This one doesn’t really apply to parents with one child, but I’ve found you can’t always be there when your kids start to fight. You may hear that one hit the other, or one called another a name. You really don’t know where or how it started, you just get called in to break it up. I’ve found that its best to give both kids a time out, but insist that it doesn’t matter who started it, just that they were both involved.

I’ve been doing this for about a year now, and I’ve noticed a huge drop in arguments. To tell you the truth, when I was younger I used to try and get my sister in trouble just to see her have to stand in the corner, then I would laugh at her when she was in it. She also did the same, so I learned never to discipline one or the other, go for both!

6. They are not glass

Yes, I said it… Children are NOT made of glass, it’s O.K. for them to get a few bumps and scrapes. Maybe they’ll even get a few cool scars to talk about when they get older. When my youngest was 3, he was climbing up the play structure and I could see he started to get a little scared. I told him that I was there if he needed me, but he was almost at the top. When he got to that top he was so happy, and I was very proud of him.

I didn’t want to take him down just because he looked scared, or because he was getting too high. I wanted to let him know that I was there for him if he fell. Being a parent, that’s what you are there for- to pick your kids up when they fall, and to encourage them to try again and never give up. I once read that a broken bone will heal, moral will take a lot longer.

7. They have difficulty comprehending time

When you say five minutes they think five seconds. What I have learned with being a busy parent with so much always going on, is not how much time you spend with your kids, it’s the fact that you simply spent time with your kids.

So what if you don’t have all day to spend at the park, they will remember the fact that they went to the park, regardless of whether you were only there for 15 minutes!

8. It’s O.K. to fail

Sometimes I am just running too late to take them to the park, or maybe I just couldn’t afford to take them to the movies. It’s O.K. Parents are not perfect! Instead I play a bit of indoor hallway hockey with my boys, or have a movie night with some stove popcorn and fruit smoothies. Just have a few back up plans, they can go a long way!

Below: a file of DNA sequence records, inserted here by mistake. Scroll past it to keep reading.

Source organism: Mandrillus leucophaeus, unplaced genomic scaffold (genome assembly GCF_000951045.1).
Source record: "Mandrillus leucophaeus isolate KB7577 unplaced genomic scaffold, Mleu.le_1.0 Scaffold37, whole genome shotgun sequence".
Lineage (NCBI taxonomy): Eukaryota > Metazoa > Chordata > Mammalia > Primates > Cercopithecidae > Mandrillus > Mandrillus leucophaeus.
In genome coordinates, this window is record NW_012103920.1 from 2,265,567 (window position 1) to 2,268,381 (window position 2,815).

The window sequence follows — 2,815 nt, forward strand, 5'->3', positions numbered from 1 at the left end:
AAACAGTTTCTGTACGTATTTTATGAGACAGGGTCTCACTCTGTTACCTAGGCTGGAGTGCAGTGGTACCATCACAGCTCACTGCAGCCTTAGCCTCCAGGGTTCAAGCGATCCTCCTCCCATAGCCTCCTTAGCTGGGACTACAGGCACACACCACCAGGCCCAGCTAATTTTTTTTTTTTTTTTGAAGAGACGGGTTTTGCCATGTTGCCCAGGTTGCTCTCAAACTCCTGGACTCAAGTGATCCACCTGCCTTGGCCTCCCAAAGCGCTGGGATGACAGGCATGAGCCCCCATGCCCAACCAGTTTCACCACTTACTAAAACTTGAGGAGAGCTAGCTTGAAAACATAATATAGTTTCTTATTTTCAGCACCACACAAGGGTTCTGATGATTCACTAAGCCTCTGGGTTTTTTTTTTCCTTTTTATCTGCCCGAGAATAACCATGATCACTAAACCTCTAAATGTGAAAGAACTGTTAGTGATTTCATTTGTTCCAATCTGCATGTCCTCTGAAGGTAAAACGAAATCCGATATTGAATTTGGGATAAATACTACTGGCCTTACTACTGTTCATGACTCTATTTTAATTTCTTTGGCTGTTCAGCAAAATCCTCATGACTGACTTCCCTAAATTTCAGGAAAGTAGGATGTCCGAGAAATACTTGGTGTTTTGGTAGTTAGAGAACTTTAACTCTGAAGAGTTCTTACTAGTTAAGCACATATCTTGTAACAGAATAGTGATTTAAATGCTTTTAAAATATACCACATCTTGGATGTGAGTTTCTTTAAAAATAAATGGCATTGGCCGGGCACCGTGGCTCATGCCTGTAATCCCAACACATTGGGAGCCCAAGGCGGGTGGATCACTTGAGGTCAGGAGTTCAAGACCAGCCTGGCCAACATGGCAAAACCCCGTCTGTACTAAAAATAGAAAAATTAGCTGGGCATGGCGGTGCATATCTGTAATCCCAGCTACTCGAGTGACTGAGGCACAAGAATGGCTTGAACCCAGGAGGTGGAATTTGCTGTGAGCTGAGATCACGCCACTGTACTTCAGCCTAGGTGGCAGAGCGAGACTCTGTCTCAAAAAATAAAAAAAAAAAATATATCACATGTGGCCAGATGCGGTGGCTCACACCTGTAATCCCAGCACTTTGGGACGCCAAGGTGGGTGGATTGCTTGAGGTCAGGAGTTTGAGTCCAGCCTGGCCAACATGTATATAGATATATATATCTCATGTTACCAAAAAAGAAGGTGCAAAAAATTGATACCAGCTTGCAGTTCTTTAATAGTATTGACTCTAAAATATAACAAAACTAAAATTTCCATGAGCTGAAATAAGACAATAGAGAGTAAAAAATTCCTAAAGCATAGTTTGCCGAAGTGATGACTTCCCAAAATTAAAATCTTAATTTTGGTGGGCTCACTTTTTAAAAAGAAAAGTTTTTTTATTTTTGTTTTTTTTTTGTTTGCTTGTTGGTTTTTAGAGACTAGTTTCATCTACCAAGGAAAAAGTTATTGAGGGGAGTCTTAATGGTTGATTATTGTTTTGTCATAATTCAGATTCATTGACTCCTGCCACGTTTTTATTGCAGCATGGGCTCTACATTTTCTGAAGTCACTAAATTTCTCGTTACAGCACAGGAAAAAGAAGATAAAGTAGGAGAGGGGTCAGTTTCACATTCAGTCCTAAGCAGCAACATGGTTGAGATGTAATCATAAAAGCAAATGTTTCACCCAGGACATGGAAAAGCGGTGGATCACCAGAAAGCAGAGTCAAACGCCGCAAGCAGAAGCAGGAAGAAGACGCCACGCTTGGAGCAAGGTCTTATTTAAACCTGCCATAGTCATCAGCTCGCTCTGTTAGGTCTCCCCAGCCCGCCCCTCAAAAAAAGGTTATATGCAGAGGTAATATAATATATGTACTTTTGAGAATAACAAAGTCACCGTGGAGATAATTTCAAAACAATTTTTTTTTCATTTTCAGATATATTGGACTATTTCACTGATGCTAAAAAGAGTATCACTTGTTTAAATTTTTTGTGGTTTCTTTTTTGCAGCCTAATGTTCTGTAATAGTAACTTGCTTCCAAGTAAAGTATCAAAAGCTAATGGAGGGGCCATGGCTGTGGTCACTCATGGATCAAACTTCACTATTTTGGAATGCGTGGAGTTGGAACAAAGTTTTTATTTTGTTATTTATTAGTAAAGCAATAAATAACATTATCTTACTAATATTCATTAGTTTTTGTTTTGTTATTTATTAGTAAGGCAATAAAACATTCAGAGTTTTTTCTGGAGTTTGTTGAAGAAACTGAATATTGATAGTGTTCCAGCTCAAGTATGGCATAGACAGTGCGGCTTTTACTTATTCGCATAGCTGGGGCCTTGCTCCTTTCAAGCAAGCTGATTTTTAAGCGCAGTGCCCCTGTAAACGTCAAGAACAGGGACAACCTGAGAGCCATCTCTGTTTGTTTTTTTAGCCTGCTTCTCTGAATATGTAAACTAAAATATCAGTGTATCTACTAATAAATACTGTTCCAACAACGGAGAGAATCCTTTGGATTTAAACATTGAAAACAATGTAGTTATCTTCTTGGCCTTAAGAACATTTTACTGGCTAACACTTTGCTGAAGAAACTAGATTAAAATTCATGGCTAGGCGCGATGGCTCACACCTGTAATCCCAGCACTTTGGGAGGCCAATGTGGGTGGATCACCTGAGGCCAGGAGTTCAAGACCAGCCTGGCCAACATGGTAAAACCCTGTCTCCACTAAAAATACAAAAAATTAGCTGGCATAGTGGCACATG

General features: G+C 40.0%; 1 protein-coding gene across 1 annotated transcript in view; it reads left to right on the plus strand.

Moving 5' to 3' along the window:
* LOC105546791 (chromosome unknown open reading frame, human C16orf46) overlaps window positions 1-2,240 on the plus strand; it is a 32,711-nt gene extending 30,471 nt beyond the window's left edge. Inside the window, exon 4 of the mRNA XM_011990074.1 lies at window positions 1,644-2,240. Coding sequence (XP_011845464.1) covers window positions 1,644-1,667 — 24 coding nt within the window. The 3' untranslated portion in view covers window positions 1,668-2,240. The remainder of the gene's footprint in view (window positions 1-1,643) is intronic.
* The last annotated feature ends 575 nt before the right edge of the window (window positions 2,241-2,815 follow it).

9. They don’t need everything

You don’t need to shower them with gifts just so they like you. You are their parent. They will like you regardless. If you can’t afford to buy them something, don’t break the bank. We all want to give our kids everything, but sometimes we just can’t afford it. Instead take them to the park, or do something free! Can’t afford to order pizza?

Make some pizza bagels, click here for recipe. But make sure to include your kids in the fun, they will enjoy the time they spend with you.

Personally, my kids LOVE these things!

10. They are messy

Kids will make a mess of anything, keeping up with that mess is next to impossible. I’ve found that if you can spend the time to organize your kids toys into boxes, they will spend less time searching for something which will avoid making a bigger mess.

This doesn’t always work, so I started limiting the toys they can play with. They have to clean up what they started playing with before they can start something new. I’d like to hear some reader input for a few tips for this one.

So there you have it, 10 things I have learned from having kids. Just remember though, if you have kids and thought this was great – let me know. If you don’t have kids and know someone with kids, share this with them and see if it helps them feel a bit better. It’s amazing how many kids are a like.

What do you think? 

I want to know what you think, are you a parent, have you tried any of these. Or what are some of the things you do or have learned. Comment below, I would love to hear your opinions or ideas!